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Directed by Hisako Matsui
Produced by Patrick Aiello (executive)
Ashok Armitraj
Manu Gargi
Yuki Ito
Written by Hisako Matsui
Starring Emily Mortimer
Shido Nakamura
Music by Joe Hisaishi
Cinematography Tetsuo Nagata
Editing by Barbara Tulliver
Country Japan, United States
Language English, Japanese

Leonie is an upcoming Japanese feature film directed by Hisako Matsui and starring Emily Mortimer and Shido Nakamura. The film is based on the life of Leonie Gilmour, the American wife of Japanese writer Yone Noguchi and mother of sculptor Isamu Noguchi and dancer Ailes Gilmour. Production started in April 2009.

Matsui is an independent filmmaker who previously directed the films Yukie (1998) and Ori ume (2002). [1]

Matsui began a grassroots fund-raising project for the film in 2005, giving personal presentations throughout Japan and encouraging her supporters to take an active role in fund-raising.[2 ]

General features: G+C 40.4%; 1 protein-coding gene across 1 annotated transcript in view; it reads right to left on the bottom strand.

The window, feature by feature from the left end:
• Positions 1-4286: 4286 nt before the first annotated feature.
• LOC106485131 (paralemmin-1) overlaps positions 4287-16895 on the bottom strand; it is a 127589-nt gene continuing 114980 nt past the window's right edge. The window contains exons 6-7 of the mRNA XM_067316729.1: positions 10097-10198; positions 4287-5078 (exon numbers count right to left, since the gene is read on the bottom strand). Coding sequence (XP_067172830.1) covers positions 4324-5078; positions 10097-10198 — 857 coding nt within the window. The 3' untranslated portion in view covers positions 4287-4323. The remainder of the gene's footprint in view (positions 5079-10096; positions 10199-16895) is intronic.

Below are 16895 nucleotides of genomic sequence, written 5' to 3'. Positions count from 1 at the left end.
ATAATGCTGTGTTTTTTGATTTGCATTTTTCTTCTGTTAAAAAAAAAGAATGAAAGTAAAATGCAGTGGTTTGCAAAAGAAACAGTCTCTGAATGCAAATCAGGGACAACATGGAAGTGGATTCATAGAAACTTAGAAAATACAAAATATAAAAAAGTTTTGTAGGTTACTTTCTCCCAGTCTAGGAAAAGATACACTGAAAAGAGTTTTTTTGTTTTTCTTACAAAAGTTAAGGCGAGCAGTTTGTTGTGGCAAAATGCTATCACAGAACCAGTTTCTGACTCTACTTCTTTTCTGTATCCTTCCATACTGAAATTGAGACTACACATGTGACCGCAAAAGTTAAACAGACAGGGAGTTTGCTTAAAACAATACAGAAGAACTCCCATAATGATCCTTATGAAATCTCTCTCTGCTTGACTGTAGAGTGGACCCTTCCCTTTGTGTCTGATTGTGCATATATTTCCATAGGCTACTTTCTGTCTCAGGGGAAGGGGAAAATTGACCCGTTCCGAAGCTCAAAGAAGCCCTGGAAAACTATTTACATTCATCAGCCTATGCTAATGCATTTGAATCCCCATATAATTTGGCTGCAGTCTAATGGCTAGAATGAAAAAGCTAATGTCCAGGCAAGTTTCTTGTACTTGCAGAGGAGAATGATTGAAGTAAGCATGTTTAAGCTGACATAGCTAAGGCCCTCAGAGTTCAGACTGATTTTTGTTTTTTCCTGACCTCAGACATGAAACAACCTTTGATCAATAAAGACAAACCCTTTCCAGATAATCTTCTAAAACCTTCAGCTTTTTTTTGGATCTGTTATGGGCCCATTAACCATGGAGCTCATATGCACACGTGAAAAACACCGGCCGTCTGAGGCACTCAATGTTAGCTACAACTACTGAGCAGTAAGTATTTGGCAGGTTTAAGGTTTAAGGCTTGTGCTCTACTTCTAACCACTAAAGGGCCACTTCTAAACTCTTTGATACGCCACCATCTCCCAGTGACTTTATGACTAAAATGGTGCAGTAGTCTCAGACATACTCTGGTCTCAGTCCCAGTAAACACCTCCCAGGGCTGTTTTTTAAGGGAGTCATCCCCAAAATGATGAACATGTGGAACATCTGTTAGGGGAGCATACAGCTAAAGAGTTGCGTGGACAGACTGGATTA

On Feb. 12, 2009, Production Weekly listed the film as a production of Hyde Park Entertainment to be produced by Ashok Armitraj and Patrick Aiello, with Emily Mortimer and Shidou Nakamura identified as cast members. [3] On April 27, 2009, Production Weekly reported that actresses Christina Hendricks and Mary Kay Place had joined the cast, which was said to be currently filming in New Orleans.

Production in the Santa Ynez Valley on May 11–14, 2009 was reported in The Santa Ynez Valley Journal. According to the story, a local ranch "was used as the setting for a small settlement just outside Pasadena in 1904, where settlers are trying to eke out an existence in the hard scrabble life of the time." [4] The article also noted the participation of local residents as extras, including seven-week-old Jordyn Oltman serving as "Baby Isamu photo double."

Returning to Japan, production continued in Takamatsu and Moerenuma Park, Sapporo. In both cases, Matsui invited supporters to participate as extras.

On July 30, Matsui returned to the United States and began postproduction work in Los Angeles. On September 1, 2009, she reported on her selection of Barbara Tulliver as editor, citing Tulliver's work on numerous films, and noting her extensive work for David Mamet. [5].




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